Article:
90 percent of Southeast Asia’s poor live in Indonesia and the Philippines
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90 percent of Southeast Asia’s poor live in Indonesia and the Philippines

A HUGE proportion of those living under the poverty line in Southeast Asia are Indonesians and Filipinos, a new report has shown.

A report tracking Asean’s progress towards achieving the Sustainable Development Goals (SDGs) found that while the 10 member states of the bloc have made significant progress towards eradicating extreme poverty, many working poor across the region remain vulnerable to falling back into poverty.

Launched in the Indonesian capital Jakarta on Friday, the Asean-China-UNDP Report on Financing the Sustainable Development Goals (SDGs) in Asean report stated that across the region some 36 million people live below the international poverty line of US$1.90 per day – 90 percent of whom are in Indonesia and the Philippines.

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Juanita Espinosa sits and enjoys a sunset in front of her house in the slum ‘Smokey Mountain’ in Manila, Philippines. Source: AP

The high numbers of impoverished people in Indonesia and the Philippines be explained by their relative population size – accounting for more than 250 million and 100 million out of Asean’s roughly 700 million people, respectively.

Indonesia has nevertheless made great strides in reducing poverty said the report, with the poverty rate decreasing by an average of 10 to 15 percent every year.

Out of an estimated 132 million people lifted out of extreme poverty in the Asean region during the Millenium Development Goal (MDG) era from 2000 to 2015, Indonesia and Vietnam’s citizens accounted for a whopping 90 percent.

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Some 40 million Indonesians were lifted out of poverty between 2006 and 2014.

Likewise, the Philippines had also made progress in poverty alleviation efforts, with the poverty rate decreasing from 17 percent in 2005 to 12 percent in 2013. According to the report, national measures indicate the downward trend has continued.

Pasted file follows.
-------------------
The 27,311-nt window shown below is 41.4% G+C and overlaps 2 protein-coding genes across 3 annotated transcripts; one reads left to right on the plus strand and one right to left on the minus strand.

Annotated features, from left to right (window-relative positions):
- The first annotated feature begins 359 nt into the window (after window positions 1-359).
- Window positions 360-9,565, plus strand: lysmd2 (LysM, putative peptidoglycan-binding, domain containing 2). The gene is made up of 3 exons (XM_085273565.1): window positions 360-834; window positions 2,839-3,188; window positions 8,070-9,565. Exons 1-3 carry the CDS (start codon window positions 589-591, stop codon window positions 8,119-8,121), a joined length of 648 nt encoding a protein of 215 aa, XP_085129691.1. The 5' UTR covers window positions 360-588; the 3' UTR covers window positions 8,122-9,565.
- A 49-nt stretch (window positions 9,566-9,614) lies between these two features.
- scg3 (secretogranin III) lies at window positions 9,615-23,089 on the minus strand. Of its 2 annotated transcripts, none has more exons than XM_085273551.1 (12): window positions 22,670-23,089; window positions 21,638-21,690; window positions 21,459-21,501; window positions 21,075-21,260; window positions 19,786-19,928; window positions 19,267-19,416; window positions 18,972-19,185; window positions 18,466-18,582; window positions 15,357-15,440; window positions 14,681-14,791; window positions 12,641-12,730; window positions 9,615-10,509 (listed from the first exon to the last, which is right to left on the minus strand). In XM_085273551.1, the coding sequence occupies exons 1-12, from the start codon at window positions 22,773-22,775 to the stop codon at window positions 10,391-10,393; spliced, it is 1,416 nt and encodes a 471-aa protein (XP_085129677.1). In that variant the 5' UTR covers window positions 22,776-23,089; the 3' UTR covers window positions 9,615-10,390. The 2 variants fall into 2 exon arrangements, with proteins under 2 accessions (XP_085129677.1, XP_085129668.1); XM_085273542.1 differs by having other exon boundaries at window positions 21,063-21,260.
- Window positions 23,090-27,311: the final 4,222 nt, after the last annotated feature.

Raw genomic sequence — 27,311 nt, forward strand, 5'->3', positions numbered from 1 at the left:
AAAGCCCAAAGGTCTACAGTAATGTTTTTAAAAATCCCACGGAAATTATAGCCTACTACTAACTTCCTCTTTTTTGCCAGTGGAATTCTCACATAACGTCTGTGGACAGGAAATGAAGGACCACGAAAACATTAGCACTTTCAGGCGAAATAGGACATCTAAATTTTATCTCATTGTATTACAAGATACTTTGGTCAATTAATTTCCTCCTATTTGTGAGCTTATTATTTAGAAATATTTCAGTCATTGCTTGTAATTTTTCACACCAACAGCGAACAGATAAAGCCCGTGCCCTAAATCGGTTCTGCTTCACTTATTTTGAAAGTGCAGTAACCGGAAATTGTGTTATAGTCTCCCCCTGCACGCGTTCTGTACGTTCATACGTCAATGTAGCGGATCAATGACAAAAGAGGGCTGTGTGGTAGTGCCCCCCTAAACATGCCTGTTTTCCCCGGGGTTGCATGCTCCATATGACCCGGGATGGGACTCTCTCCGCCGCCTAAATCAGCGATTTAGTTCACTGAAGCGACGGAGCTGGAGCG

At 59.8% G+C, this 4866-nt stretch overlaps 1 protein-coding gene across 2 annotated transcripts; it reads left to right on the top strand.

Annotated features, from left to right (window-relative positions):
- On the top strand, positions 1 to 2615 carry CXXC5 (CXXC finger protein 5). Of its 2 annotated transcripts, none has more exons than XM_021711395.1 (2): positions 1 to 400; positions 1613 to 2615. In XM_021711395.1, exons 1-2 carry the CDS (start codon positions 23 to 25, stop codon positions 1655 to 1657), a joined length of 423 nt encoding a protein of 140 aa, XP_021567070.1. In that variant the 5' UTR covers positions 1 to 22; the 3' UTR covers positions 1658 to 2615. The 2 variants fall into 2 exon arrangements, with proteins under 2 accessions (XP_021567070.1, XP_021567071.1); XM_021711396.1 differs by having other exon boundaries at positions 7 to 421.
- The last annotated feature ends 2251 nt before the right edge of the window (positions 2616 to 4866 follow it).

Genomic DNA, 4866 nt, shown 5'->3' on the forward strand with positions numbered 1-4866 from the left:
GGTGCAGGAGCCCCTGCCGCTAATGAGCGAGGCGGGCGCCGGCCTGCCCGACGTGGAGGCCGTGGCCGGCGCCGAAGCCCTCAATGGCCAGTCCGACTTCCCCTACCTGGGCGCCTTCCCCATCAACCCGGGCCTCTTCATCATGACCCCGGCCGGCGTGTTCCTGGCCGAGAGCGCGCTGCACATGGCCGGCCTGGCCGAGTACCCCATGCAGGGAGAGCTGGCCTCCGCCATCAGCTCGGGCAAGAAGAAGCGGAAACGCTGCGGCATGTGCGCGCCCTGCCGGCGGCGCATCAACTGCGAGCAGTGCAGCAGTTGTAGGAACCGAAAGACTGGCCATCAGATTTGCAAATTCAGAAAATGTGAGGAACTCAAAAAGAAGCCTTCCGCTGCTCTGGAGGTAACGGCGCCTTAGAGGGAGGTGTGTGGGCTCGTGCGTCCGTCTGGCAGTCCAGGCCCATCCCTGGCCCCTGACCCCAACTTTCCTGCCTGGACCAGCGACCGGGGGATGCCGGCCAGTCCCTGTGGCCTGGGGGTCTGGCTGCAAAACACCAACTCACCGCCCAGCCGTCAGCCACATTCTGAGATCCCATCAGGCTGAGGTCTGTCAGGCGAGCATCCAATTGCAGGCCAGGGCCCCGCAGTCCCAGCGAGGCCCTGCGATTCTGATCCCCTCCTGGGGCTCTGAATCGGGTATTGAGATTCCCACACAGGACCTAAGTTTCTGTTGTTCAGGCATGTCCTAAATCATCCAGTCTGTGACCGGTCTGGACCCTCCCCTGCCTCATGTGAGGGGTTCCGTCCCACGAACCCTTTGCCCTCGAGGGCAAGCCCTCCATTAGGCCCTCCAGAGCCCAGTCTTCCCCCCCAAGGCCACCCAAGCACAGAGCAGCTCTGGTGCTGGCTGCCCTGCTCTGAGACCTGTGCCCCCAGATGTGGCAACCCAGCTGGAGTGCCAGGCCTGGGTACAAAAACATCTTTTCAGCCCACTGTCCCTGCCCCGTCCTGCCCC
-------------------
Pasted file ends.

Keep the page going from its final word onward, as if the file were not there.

Rates of malnutrition remain high in the three least developed nations of Asean – Cambodia, Laos and Burma (Myanmar) – and in Indonesia and the Philippines. More than 30 percent of the population of these countries has suffered from stunting, said the report.

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Vietnamese primary school students wave Chinese flags during a welcoming ceremony for China’s President Xi Jinping’s at the Presidential Palace in Hanoi, Vietnam, on Nov 12, 2017. Source: Reuters/Na Son Nguyen/Pool

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Significant progress in terms of education has been made across Asean, with primary school completion rates above 95 percent in all 10 countries. Challenges remain for the secondary school sector, however, wherein Cambodia, Laos, Vietnam and Burma enrolment rates are the lowest regionally. Quality of education also remains a “major concern” in some countries, it said.

Deputy Secretary-General for Asean Socio-Cultural Community Vongthep Arthakaivalvatee said that “this publication provides us with an understanding on the scale and mix of financing in the Asean region and the opportunities that can be explored to maximise financing for SDGs.”

China’s ambassador to Asean Xu Bu said that the country was ready to work even more closely with its partners in the region to achieve the SDGs, particularly through the country’s ambitious Belt and Road infrastructure initiative through which it will invest heavily in Southeast Asia.